No, I did not fall off the face of the earth. I am just December busy. Thing 3 turned 13, converting me into the mother of three teenagers. I can hear the sound of my mother rubbing her hands together in glee from five thousand miles away. Thing 3 has been a teenager since the age of one, however, so this is not new. At her first birthday party/Christmas open house, she toddled around the living room sticking her finger into shot glasses of tequila and sucking it off. She liked it. She could also paint her nails tidily at eighteen months. As Maggie O’Montes said at the time, “That one is going to give you a run for your money.” Indeed.
Thing 3, however, is the only child of mine who actually helps out in the kitchen, making dozens of cookies with me. That I am paying her is besides the point (remember: run for your money). She is there.
This Christmas we are staying in Spain. In October I heard a sermon in Baltimore wherein the pastor advised throwing a party to get out of the communal gloom. So I am throwing several: a cocktail party for neighbors, church folk, and book club members; a coffee for women in the area; and a storybook party for children. Believe me when I say that I know how daunting this is, three parties in December, with minimal household help. All that food! Drink! Paper napkins! But this is something I knew I had to do: I am good at parties.
Cookie making is a December activity, one I have not done for several years as I was traveling to the US for the holidays. I woke up this morning thinking of two women who greatly influenced my life and who always made my Christmases wonderful as a child. My mother always freaked out about Christmas, the equity of the gifts, the food, making sure my father had a nice pre-Christmas birthday. The Christmas tree selection was always an ordeal. Christmas for these women was not an ordeal, it was a natural extension of themselves. Nana, a grandmother and baker extraordinaire, had lots of time to bake. The other woman, Mrs. McDowell, had no children and had been a teacher; her saturation point for children was pretty high.
Nana lived across the hall in an apartment building from my parents. Both new to Hippieville, Nana took my mother, very pregnant with me, under her wing. She was, aside from my parents, among the first to see my face. Nana knitted all of our Christmas stockings. (Although the rest of my family has needlepointed stockings, mine stands alone and will never be replaced. I know what an act of love it is to make someone a stocking). She baked cookies out the ying-yang in December: shortbread, Mexican wedding cakes, sprinkled sugar cookies, fudge, fruitcake, spritzed gems. When I was older she let me help her make cookies in her blue and white kitchen, instructing me on how to roll the dough evenly. Right before Christmas she would invite us over for tea and cookies. My sisters and I would play with her toys set out on the coffee table. Nana gave each of us an ornament and sent my mother home with two plates of cookies – one for general consumption and one as a birthday gift for my dad.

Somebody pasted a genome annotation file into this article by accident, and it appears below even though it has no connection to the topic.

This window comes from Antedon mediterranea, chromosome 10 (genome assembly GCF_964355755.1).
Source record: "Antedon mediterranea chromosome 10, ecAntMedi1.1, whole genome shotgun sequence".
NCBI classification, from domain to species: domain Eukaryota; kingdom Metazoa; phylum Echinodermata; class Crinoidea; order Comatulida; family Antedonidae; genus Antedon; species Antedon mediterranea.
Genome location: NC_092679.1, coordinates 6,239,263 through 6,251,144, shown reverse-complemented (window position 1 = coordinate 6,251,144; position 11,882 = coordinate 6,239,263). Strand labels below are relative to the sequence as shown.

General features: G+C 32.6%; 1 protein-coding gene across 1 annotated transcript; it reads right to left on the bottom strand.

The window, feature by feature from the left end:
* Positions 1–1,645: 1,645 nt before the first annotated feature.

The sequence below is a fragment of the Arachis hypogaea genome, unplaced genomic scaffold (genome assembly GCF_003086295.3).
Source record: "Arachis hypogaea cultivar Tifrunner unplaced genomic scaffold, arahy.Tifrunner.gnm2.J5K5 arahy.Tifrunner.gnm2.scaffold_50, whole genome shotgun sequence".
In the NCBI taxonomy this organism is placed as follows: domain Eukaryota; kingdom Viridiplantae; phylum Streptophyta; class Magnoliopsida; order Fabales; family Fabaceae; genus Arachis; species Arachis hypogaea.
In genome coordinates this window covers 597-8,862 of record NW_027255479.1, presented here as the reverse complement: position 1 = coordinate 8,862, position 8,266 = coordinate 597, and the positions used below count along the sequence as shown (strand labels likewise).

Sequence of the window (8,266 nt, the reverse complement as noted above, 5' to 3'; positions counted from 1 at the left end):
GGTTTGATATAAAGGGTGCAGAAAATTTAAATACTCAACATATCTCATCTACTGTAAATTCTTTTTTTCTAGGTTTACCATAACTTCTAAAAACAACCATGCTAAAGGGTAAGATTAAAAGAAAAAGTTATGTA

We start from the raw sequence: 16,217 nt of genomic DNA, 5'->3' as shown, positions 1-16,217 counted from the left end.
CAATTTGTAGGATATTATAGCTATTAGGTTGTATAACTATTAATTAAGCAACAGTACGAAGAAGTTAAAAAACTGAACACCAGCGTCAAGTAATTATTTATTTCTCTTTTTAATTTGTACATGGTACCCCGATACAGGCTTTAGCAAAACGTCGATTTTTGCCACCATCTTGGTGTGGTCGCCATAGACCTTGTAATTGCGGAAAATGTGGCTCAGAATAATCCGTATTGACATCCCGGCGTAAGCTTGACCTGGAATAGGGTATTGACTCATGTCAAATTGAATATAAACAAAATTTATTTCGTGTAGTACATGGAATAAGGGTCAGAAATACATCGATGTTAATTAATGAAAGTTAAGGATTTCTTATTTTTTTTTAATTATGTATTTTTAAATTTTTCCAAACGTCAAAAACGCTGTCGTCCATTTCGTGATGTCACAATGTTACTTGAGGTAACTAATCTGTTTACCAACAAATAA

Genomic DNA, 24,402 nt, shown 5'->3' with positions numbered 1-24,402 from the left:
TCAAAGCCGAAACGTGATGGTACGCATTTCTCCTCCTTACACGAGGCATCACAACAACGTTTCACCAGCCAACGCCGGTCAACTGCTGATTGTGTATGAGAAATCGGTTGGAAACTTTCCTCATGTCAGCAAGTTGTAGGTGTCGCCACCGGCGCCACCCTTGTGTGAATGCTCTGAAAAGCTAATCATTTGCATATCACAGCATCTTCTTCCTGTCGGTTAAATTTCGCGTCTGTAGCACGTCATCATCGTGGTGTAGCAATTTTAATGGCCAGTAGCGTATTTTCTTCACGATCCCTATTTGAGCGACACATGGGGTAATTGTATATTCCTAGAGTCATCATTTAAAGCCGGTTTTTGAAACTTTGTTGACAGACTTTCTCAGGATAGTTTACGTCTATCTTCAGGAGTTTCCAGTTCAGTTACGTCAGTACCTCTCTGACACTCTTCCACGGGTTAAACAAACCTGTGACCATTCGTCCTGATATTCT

Mrs. McDowell lived in our neighborhood. Every Christmas Eve we would walk up to her house where she had put on a cookie spread for a few families. Punch and coffee were set out on a separate table. She, too, was a baker extraordinaire. A petite woman with a puffy pompadour that looked a cloud and a set of the bluest twinkling eyes, she was Mrs. Claus embodied. As a child, she read me many books over the years. She had time for children.
I am not the baker these women were. My mother is a cook, not a baker, and cookie baking is an art that, I believe, is passed down. But to honor them, I really try. Bea Long gave me her mother-in-law’s sugar cookie recipe; after years of searching, it is the closest to Nana’s I’ve ever found, a mouthful of Christmas. The patience that goes with it is also a gift. As I show Thing 3 how to roll out the dough, I am reminded that I am eternally short of it and resolve to do better. How else will my grandchildren eat Christmas cookies????
After a lifetime of pondering, I finally realized my goal in life is to be a grandma. It’s that simple. I will only have to discipline on occasion and perhaps by then will have perfected a stable of cookie recipes. My bosom and lap will be suitably ample for children climb up on. The big house will smell good and be chock full of interesting items for them to break. There will be toys on the coffee table and, if my eye sight holds, a needlepointed Christmas stocking for each child. (First, however, I have to finish Thing 3’s).
So, dear readers, go make a batch of cookies with your kids and invite the neighbors over. Ignore the dust bunnies in the corner, the boxes that still need to be put in the garage. Read a Christmas story together. Slow down. The gifts don’t last but the memories linger forever.
Thanks to Lulu Powers’ Food to Flowers cookbook for turning me into the little engine that could! An inspiration for Go With the Flow entertaining! Thanks also to my father for reminding me to write. I promise to write about Thanksgiving in Sevilla soon!